“I’ll take you back when I want to,” Anthony said and suddenly his face was not so jovial. “Now sit down. No one leaves till I say they do. I’m in charge; not you.”
The waitress brought the food over and began passing it out, no change from her previous behavior. It seemed she had seen physical disagreements in this restaurant before.
“If you don’t take me back right now I will call the police.” I pulled out my phone.
Their laughter and chatter hit my ears loudly and my breathing got heavy.
“Lucas,” Anthony said, gesturing to my phone. Quickly and roughly, Lucas tore the phone from my hand right in front of the waitress and shoved it into his deep pockets. He grabbed my face and kissed my cheek aggressively.
“Don’t!” I protested.
“No,” Lucas said, breathing hot spicy breath into my face. “You don’t.”
“Anthony,” I said, making my voice sweet. “Tony.” I was taking a big risk. There was no way of knowing what Anthony’s reaction would be. Things were getting bad fast and I would do anything to get out of there.
“What?” His voice was heavy with irritation as he wheeled around to face me.
I took off my sunglasses in one swift motion.
Anthony dropped to his knees at my feet and began to cry. “Em, my sweet Em. I have upset you. How could I have done this?”
I put the glasses back on. It was that simple. It was always that simple. That’s what made real love—real, unsolicited love—so impossible for me to find.
The Guest Post:
To pen name or not to pen name, for me, the answer was relatively simple.
With a maiden name nearly impossible to spell and/or pronounce (Beynon), and a married name so common it might actually be more common than Jane Doe, I went with a pen name. My name is Laura Hughes, and there are actually other published authors under that name. I don’t want to be confused with someone else.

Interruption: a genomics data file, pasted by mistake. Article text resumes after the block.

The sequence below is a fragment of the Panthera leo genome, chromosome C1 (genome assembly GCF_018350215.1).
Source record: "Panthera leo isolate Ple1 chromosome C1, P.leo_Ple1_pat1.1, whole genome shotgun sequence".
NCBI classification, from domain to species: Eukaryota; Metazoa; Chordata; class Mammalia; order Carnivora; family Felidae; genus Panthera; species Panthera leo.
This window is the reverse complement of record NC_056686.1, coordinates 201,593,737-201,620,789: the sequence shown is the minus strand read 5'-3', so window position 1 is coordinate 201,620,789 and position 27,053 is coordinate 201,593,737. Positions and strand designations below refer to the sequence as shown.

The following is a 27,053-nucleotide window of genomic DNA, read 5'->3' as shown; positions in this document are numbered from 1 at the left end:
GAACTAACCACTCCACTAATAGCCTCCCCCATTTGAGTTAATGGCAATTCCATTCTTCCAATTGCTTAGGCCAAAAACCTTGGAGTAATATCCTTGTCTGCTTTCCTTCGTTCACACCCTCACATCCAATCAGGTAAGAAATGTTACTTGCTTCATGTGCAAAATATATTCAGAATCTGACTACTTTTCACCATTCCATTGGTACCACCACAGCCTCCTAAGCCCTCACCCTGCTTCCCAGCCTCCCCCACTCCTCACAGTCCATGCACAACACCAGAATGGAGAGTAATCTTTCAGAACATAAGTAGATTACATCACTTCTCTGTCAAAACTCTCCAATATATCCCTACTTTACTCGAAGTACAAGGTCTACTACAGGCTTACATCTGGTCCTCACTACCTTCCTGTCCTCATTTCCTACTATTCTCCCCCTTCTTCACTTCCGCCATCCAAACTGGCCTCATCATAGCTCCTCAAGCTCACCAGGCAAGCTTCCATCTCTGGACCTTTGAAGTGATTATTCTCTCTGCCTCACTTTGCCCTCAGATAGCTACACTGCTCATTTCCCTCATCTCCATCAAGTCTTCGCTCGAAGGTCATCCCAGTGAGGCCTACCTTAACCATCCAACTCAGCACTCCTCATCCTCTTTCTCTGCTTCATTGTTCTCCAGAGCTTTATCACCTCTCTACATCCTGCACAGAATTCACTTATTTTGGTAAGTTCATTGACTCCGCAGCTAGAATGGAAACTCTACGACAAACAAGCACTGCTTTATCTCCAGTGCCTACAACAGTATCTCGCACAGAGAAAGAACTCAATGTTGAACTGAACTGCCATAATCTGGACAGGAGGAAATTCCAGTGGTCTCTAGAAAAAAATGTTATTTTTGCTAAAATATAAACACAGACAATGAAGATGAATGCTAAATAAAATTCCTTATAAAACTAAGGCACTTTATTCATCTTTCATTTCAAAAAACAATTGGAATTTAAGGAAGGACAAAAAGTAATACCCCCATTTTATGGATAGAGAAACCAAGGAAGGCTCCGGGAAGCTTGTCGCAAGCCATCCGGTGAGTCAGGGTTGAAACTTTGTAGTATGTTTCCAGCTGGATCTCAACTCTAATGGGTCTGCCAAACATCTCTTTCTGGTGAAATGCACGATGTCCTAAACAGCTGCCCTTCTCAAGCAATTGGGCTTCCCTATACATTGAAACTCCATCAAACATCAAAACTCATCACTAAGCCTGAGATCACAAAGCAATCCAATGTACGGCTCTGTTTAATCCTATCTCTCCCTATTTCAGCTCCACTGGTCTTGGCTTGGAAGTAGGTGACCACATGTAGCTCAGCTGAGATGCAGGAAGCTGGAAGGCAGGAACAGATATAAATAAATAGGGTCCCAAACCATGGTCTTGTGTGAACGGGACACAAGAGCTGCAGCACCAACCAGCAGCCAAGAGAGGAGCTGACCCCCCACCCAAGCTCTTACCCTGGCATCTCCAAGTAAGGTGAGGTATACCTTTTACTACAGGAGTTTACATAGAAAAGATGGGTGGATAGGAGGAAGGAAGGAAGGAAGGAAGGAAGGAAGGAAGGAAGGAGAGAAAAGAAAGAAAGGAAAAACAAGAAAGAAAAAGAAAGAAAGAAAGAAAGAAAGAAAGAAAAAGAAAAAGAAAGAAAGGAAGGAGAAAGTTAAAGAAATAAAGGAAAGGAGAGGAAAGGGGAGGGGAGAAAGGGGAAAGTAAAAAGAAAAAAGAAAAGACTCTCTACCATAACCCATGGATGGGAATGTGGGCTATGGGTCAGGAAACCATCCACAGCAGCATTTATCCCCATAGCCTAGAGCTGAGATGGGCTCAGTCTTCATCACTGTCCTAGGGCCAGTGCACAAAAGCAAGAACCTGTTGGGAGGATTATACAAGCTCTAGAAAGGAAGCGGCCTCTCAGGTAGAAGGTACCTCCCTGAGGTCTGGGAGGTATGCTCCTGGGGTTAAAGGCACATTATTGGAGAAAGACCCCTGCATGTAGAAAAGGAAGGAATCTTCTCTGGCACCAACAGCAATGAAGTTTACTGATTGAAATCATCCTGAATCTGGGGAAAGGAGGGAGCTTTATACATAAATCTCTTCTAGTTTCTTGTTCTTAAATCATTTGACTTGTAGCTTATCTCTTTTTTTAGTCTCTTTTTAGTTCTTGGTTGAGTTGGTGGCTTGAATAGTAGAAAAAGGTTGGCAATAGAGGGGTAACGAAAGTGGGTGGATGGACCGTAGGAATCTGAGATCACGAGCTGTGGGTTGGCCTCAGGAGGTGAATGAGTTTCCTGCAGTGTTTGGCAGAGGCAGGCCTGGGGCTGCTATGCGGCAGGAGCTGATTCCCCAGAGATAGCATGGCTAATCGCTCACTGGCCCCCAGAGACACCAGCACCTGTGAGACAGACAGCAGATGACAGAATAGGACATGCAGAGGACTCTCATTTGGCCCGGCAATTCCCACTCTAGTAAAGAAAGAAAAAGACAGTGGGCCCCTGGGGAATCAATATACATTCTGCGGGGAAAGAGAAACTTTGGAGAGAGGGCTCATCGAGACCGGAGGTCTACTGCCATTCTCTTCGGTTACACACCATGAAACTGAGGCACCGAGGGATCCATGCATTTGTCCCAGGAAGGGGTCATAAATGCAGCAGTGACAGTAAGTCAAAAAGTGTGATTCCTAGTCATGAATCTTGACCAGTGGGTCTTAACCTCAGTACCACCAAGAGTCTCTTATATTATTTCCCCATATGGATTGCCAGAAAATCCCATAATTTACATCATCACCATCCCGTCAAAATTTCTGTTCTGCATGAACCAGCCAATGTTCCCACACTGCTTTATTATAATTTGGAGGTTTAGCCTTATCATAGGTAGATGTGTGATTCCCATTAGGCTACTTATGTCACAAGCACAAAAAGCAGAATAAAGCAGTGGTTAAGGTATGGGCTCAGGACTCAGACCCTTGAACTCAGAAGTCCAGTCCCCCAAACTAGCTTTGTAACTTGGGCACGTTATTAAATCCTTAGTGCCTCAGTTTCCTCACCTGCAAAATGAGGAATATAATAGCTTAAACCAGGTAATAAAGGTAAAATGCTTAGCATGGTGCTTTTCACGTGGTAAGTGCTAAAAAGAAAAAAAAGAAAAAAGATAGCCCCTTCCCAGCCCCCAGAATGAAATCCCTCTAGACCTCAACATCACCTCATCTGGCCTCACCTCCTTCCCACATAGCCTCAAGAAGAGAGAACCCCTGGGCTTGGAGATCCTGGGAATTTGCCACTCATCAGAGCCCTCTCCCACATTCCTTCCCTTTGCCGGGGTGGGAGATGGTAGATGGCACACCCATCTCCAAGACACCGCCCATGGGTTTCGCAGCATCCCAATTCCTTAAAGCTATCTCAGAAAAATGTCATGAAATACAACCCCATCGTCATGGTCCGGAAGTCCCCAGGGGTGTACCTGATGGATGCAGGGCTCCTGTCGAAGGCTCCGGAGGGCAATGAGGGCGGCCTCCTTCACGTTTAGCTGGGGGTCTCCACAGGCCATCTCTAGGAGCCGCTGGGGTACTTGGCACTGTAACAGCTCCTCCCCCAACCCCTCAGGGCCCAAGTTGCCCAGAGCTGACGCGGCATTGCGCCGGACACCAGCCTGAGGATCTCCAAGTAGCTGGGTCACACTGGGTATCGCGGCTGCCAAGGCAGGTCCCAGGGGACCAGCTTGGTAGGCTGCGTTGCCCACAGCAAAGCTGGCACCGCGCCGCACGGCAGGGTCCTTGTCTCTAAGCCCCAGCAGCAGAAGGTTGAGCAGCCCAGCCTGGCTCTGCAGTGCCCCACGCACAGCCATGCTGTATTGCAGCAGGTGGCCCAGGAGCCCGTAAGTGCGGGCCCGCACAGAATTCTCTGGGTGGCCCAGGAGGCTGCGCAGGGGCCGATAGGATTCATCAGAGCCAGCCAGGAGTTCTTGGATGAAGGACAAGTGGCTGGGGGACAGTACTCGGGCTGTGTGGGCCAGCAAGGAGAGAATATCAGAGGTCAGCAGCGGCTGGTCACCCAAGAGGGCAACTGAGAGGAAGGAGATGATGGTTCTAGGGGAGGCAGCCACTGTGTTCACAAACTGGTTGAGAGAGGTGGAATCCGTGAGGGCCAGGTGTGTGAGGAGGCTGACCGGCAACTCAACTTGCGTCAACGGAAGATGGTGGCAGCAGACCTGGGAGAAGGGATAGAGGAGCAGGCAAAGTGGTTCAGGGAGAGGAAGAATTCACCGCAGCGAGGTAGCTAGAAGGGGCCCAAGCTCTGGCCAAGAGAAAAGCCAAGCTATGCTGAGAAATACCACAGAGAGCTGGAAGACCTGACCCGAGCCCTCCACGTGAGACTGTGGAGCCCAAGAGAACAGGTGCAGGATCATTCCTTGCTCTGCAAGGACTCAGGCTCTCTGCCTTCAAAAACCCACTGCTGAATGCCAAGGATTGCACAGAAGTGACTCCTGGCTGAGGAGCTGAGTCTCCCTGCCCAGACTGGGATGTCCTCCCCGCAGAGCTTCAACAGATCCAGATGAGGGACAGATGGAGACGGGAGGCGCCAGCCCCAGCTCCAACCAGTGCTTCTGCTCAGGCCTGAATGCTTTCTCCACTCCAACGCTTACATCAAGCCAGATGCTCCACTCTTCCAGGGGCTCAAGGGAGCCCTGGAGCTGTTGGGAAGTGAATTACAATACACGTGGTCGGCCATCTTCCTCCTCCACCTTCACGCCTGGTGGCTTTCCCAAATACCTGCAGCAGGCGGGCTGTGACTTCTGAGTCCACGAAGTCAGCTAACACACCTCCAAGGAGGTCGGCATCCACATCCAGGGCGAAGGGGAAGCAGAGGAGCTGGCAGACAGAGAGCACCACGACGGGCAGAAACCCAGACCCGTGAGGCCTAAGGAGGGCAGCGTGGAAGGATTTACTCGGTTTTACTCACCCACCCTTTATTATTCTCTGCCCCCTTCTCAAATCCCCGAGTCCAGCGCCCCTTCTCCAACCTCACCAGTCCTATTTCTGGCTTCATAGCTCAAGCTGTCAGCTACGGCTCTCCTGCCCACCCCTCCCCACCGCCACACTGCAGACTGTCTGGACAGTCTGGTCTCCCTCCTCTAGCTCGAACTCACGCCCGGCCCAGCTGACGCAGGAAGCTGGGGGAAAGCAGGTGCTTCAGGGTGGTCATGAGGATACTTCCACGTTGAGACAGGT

So, once I made the decision to get a pen name, I had to figure out what it would be. I didn’t want a pen name too different from my own, because then once the book is done, that lifelong dream of finding yourself on Amazon and written on the cover of your book kinda loses something. Rather than going with Laura Hughes or Laura Beynon Hughes, I decided to simplify, so readers can remember spelling and leave no questions regarding pronunciation. Lara Hues. It’s still my name, I just took the UGH out.
I write YA because I read YA and because I don’t want excessive violence or language in the books I read. Therein lies one of the biggest challenges I face writing YA. Swearing. I’m not one to swear, even if I stub my toe, but it’s a serious struggle to build realistically mean or rough characters whose language is void of curses. It’s hard to find a balance of feeling like my characters are saying it, not me, and knowing that as the author, I’m not blameless for any words or actions in the book, despite how real my characters are to me.
With that knowledge, you can rest assured that I won’t go crazy regarding content in my books. Bear in mind, that I’ll still build up suspense and make you wonder and worry.
Check out Arrows and see for yourself.